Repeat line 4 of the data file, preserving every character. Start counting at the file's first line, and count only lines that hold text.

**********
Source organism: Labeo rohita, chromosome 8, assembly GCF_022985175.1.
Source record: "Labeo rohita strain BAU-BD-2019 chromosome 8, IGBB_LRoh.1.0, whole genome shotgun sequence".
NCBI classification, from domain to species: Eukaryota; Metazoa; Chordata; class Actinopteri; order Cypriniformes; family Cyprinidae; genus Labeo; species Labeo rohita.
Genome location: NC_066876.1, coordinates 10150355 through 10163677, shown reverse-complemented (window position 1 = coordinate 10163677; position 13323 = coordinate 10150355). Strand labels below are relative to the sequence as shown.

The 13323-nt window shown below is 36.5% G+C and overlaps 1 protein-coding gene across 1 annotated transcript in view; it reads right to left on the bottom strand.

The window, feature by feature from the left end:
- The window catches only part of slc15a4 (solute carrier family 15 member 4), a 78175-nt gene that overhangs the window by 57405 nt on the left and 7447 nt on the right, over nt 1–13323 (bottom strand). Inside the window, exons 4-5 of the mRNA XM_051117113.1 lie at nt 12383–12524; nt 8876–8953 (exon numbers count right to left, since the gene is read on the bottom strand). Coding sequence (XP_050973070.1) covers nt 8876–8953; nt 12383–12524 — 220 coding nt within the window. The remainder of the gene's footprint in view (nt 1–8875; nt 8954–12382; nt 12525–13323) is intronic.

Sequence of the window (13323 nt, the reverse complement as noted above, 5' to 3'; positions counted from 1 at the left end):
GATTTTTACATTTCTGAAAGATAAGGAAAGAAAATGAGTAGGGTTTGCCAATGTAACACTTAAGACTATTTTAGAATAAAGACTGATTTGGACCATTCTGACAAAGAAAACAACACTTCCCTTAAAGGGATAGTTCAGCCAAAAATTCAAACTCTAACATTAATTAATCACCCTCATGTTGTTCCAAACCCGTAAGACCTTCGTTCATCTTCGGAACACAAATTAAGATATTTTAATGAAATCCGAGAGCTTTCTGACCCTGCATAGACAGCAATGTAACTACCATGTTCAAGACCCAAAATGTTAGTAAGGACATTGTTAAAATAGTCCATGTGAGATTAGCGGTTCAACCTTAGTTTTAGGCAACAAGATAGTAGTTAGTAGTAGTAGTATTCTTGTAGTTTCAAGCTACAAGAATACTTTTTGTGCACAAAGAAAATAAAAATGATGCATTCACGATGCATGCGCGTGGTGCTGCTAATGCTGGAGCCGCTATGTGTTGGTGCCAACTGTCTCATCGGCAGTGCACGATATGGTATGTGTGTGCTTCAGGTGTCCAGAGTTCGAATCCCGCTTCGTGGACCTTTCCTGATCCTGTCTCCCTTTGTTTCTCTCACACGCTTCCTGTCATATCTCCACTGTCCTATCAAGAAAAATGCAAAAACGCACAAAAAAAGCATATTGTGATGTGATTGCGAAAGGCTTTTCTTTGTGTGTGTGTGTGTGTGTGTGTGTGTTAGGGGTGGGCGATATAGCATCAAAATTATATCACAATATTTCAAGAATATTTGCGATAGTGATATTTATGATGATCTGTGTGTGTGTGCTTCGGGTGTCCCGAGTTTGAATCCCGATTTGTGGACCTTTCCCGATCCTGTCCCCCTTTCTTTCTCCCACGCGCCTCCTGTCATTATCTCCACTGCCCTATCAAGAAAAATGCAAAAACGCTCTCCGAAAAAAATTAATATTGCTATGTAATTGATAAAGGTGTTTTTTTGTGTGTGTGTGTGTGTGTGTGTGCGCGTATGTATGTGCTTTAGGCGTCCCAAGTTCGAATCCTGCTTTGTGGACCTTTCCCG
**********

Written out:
Genome location: NC_066876.1, coordinates 10150355 through 10163677, shown reverse-complemented (window position 1 = coordinate 10163677; position 13323 = coordinate 10150355). Strand labels below are relative to the sequence as shown.